A brick-and-mortar DVD rental chain was already an anachronism in 2020. And then came the COVID-19 pandemic.

Family Video was a holdover from another era, still renting DVDs and selling candy in Pennsylvania long after Blockbuster Video turned out the lights. The Illinois-based chain survived in rural areas with older populations where internet service is notoriously spotty and streaming movies is wishful thinking.

When The Inquirer first wrote about Family Video in 2019, the chain had 700 stores in the United States and Canada, most in the Midwest and the Great Lakes region. A 2017 Forbes story about Family Video estimated that Highland Ventures, its parent company, brought in $450 million in annual revenue.

Pennsylvania had 22 locations in 2019, most of them west of Harrisburg. Today, that number is down to nine.

“In most states, we just couldn’t operate because of the pandemic," said Derek Dye, a brand manager for the company.

Dye estimates that 200 stores closed overall as a result of the pandemic, with 300 left. He expects an additional 50 to 60 to close by year’s end.

Dye said at least nine of the closures in Pennsylvania were directly related to the drop in business during the pandemic. Ironically, all the people quarantined at home meant demand for movies was high, Dye said. But Family Video wasn’t able to implement curbside pickup, and many people resorted to Redbox, a competitor that uses DVD vending machines.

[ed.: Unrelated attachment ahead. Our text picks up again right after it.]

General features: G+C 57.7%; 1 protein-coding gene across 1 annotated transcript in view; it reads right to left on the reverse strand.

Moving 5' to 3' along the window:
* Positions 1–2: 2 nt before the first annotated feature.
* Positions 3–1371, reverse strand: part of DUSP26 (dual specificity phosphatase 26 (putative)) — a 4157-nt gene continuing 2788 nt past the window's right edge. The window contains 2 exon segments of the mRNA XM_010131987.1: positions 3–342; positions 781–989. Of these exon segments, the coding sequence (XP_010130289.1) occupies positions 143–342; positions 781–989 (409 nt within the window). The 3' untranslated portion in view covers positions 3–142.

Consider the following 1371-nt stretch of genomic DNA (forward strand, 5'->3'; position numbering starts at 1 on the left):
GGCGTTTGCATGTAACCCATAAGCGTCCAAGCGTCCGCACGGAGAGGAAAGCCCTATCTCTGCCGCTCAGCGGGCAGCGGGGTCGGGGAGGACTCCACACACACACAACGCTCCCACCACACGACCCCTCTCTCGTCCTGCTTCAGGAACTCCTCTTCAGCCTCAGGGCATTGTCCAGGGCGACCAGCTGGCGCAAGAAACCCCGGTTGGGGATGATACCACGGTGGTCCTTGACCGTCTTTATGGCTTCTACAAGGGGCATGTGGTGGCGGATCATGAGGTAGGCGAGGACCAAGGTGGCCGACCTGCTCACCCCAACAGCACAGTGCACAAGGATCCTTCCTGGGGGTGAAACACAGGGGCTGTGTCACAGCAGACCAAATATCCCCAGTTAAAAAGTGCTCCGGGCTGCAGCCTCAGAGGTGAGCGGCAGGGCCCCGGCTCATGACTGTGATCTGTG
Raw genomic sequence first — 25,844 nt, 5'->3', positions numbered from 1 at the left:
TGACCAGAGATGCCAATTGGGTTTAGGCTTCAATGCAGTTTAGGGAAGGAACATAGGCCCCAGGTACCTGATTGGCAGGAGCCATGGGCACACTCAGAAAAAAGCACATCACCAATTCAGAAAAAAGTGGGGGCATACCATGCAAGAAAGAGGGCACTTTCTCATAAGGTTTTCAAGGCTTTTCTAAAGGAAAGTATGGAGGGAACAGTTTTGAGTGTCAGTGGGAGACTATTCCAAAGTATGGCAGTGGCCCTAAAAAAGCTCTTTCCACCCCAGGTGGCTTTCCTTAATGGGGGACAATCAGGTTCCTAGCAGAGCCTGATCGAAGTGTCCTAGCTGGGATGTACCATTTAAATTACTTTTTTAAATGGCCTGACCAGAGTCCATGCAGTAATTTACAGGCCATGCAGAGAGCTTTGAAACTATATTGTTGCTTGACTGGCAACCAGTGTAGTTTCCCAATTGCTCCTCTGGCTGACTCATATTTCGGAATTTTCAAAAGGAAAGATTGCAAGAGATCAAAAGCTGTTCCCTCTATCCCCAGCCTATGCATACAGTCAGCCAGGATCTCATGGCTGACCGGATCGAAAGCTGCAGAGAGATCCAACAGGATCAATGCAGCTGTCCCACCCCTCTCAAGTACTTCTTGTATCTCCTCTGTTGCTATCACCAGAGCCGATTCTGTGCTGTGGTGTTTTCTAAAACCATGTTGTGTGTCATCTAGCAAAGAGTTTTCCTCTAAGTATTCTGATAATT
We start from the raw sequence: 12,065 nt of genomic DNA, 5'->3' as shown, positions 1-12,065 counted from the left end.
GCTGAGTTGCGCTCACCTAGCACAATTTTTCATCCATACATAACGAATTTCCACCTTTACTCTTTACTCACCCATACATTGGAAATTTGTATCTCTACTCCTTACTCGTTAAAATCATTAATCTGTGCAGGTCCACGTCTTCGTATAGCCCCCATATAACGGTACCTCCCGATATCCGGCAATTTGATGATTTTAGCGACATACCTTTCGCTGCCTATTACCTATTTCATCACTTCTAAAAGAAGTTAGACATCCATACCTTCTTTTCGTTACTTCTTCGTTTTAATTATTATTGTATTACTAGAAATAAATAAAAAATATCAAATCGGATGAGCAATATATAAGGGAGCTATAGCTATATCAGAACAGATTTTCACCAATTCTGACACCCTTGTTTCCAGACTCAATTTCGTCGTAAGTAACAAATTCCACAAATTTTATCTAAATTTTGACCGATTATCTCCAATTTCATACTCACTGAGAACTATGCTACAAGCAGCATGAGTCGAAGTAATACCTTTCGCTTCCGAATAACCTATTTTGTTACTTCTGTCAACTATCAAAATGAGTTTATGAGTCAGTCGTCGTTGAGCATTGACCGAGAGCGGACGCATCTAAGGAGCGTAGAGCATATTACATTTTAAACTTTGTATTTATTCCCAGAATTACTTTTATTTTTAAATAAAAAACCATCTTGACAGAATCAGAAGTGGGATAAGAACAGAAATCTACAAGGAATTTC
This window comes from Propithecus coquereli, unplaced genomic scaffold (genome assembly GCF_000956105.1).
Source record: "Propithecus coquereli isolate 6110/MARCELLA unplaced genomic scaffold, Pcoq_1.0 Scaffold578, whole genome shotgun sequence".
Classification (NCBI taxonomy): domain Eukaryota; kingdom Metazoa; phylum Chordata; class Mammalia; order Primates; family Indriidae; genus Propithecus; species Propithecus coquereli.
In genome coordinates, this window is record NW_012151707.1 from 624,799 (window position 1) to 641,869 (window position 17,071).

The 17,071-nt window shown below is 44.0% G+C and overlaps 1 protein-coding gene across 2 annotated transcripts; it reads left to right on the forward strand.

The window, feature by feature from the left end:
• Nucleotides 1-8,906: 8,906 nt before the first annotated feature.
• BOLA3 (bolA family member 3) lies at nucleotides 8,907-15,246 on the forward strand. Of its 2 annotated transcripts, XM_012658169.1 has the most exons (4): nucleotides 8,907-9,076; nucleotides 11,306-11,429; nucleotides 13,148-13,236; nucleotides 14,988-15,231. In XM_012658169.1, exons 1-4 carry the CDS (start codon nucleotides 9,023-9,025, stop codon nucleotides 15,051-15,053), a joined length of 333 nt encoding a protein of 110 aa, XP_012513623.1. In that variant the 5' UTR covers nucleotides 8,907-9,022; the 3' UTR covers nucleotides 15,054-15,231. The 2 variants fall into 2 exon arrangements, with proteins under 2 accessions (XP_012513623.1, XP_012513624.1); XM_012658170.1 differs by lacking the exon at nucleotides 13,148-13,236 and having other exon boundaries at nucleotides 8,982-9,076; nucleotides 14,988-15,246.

Family Video locations are open today, but Dye said the company is struggling with the same problem movie theaters are facing: There are nearly no new films to rent.

“Hollywood is holding off on making and releasing new movies,” he said.

That pause puts Family Video even further back in the line. When Hollywood does release films, Family Video still has to wait months, perhaps longer, before they are out for rental. Meanwhile, streaming channels proliferate and efforts to increase broadband in rural Pennsylvania continue.

Dye said it will be difficult to recover.

When The Inquirer visited Family Video’s Warren County location in Northwestern Pennsylvania in 2019, families and couples were browsing the aisles for new releases.

“We know all our customers by name,” the manager said at the time.

The Warren store has closed, Dye said, along with locations in Erie and Bradford, home to Zippo lighters.

Starting next week, Family Video is trying to push a #SaveTheVideoStore campaign, with a support video from New Jersey’s own Kevin Smith, director of Mallrats and Clerks, and in-store promotions. Dye said the company is hoping it can spark some nostalgia, for now, even selling a retro-looking T-shirt.

“We still want to be that neighborhood store,” Dye said. “We’re thinking of a Family Video candle.”